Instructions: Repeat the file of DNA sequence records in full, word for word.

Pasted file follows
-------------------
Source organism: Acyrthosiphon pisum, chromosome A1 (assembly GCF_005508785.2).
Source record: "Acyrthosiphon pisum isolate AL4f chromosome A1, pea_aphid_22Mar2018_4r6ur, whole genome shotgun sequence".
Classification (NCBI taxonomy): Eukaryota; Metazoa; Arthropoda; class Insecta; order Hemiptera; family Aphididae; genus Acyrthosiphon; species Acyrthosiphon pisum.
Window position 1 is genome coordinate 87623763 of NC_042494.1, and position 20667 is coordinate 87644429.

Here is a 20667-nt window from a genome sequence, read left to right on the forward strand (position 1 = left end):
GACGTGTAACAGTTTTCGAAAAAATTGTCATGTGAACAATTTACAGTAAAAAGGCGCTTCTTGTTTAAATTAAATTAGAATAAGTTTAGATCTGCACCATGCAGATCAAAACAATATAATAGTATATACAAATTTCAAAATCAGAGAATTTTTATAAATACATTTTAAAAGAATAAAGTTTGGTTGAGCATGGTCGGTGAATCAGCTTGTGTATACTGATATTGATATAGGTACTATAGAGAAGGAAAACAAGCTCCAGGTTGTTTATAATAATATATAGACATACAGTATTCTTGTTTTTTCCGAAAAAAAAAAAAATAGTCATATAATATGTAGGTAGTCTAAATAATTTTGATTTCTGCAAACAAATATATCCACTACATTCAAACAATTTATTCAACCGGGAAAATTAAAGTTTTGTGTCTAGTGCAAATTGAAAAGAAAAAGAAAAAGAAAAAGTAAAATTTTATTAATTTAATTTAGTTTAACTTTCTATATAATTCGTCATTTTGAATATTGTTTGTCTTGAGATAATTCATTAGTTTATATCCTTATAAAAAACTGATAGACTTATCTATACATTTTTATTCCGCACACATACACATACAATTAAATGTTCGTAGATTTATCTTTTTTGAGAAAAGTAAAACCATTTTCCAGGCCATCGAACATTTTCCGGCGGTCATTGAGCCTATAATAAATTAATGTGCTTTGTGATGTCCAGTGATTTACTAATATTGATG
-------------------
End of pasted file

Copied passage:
Source organism: Acyrthosiphon pisum, chromosome A1 (assembly GCF_005508785.2).
Source record: "Acyrthosiphon pisum isolate AL4f chromosome A1, pea_aphid_22Mar2018_4r6ur, whole genome shotgun sequence".
Classification (NCBI taxonomy): Eukaryota; Metazoa; Arthropoda; class Insecta; order Hemiptera; family Aphididae; genus Acyrthosiphon; species Acyrthosiphon pisum.
Window position 1 is genome coordinate 87623763 of NC_042494.1, and position 20667 is coordinate 87644429.

Here is a 20667-nt window from a genome sequence, read left to right on the forward strand (position 1 = left end):
GACGTGTAACAGTTTTCGAAAAAATTGTCATGTGAACAATTTACAGTAAAAAGGCGCTTCTTGTTTAAATTAAATTAGAATAAGTTTAGATCTGCACCATGCAGATCAAAACAATATAATAGTATATACAAATTTCAAAATCAGAGAATTTTTATAAATACATTTTAAAAGAATAAAGTTTGGTTGAGCATGGTCGGTGAATCAGCTTGTGTATACTGATATTGATATAGGTACTATAGAGAAGGAAAACAAGCTCCAGGTTGTTTATAATAATATATAGACATACAGTATTCTTGTTTTTTCCGAAAAAAAAAAAAATAGTCATATAATATGTAGGTAGTCTAAATAATTTTGATTTCTGCAAACAAATATATCCACTACATTCAAACAATTTATTCAACCGGGAAAATTAAAGTTTTGTGTCTAGTGCAAATTGAAAAGAAAAAGAAAAAGAAAAAGTAAAATTTTATTAATTTAATTTAGTTTAACTTTCTATATAATTCGTCATTTTGAATATTGTTTGTCTTGAGATAATTCATTAGTTTATATCCTTATAAAAAACTGATAGACTTATCTATACATTTTTATTCCGCACACATACACATACAATTAAATGTTCGTAGATTTATCTTTTTTGAGAAAAGTAAAACCATTTTCCAGGCCATCGAACATTTTCCGGCGGTCATTGAGCCTATAATAAATTAATGTGCTTTGTGATGTCCAGTGATTTACTAATATTGATG